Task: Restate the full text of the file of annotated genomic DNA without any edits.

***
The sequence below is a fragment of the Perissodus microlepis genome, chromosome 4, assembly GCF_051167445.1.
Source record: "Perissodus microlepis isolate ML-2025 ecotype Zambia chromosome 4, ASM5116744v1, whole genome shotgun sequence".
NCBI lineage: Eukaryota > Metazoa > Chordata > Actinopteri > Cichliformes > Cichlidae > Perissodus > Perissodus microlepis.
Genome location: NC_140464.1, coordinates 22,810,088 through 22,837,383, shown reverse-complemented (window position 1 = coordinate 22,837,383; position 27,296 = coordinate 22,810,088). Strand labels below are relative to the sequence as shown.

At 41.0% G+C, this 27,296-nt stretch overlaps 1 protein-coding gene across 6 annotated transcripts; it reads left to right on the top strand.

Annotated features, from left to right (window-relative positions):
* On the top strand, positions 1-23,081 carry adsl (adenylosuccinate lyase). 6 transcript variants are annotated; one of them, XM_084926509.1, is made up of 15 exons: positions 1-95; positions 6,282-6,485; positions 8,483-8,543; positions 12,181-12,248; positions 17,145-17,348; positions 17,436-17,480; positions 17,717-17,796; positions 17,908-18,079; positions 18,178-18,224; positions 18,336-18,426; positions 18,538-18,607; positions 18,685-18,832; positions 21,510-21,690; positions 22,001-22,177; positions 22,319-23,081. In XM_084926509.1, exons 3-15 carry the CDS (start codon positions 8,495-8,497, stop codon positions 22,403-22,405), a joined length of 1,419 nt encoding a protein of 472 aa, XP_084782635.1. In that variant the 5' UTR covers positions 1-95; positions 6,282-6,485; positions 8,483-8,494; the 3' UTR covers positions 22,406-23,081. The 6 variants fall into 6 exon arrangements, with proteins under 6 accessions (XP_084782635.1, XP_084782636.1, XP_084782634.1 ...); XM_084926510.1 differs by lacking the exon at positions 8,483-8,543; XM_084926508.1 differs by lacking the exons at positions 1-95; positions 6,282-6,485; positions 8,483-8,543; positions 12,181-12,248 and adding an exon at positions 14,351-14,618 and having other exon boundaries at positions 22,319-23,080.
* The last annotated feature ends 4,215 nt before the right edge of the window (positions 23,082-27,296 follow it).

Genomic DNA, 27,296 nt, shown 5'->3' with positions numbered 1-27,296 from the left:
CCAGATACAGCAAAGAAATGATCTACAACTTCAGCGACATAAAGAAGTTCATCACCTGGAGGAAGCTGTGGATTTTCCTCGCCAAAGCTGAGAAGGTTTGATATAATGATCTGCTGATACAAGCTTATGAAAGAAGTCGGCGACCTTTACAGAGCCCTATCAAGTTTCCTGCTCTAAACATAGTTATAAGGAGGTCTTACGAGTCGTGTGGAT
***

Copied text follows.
The sequence below is a fragment of the Perissodus microlepis genome, chromosome 4, assembly GCF_051167445.1.
Source record: "Perissodus microlepis isolate ML-2025 ecotype Zambia chromosome 4, ASM5116744v1, whole genome shotgun sequence".
NCBI lineage: Eukaryota > Metazoa > Chordata > Actinopteri > Cichliformes > Cichlidae > Perissodus > Perissodus microlepis.
Genome location: NC_140464.1, coordinates 22,810,088 through 22,837,383, shown reverse-complemented (window position 1 = coordinate 22,837,383; position 27,296 = coordinate 22,810,088). Strand labels below are relative to the sequence as shown.

At 41.0% G+C, this 27,296-nt stretch overlaps 1 protein-coding gene across 6 annotated transcripts; it reads left to right on the top strand.

Annotated features, from left to right (window-relative positions):
* On the top strand, positions 1-23,081 carry adsl (adenylosuccinate lyase). 6 transcript variants are annotated; one of them, XM_084926509.1, is made up of 15 exons: positions 1-95; positions 6,282-6,485; positions 8,483-8,543; positions 12,181-12,248; positions 17,145-17,348; positions 17,436-17,480; positions 17,717-17,796; positions 17,908-18,079; positions 18,178-18,224; positions 18,336-18,426; positions 18,538-18,607; positions 18,685-18,832; positions 21,510-21,690; positions 22,001-22,177; positions 22,319-23,081. In XM_084926509.1, exons 3-15 carry the CDS (start codon positions 8,495-8,497, stop codon positions 22,403-22,405), a joined length of 1,419 nt encoding a protein of 472 aa, XP_084782635.1. In that variant the 5' UTR covers positions 1-95; positions 6,282-6,485; positions 8,483-8,494; the 3' UTR covers positions 22,406-23,081. The 6 variants fall into 6 exon arrangements, with proteins under 6 accessions (XP_084782635.1, XP_084782636.1, XP_084782634.1 ...); XM_084926510.1 differs by lacking the exon at positions 8,483-8,543; XM_084926508.1 differs by lacking the exons at positions 1-95; positions 6,282-6,485; positions 8,483-8,543; positions 12,181-12,248 and adding an exon at positions 14,351-14,618 and having other exon boundaries at positions 22,319-23,080.
* The last annotated feature ends 4,215 nt before the right edge of the window (positions 23,082-27,296 follow it).

Genomic DNA, 27,296 nt, shown 5'->3' with positions numbered 1-27,296 from the left:
CCAGATACAGCAAAGAAATGATCTACAACTTCAGCGACATAAAGAAGTTCATCACCTGGAGGAAGCTGTGGATTTTCCTCGCCAAAGCTGAGAAGGTTTGATATAATGATCTGCTGATACAAGCTTATGAAAGAAGTCGGCGACCTTTACAGAGCCCTATCAAGTTTCCTGCTCTAAACATAGTTATAAGGAGGTCTTACGAGTCGTGTGGAT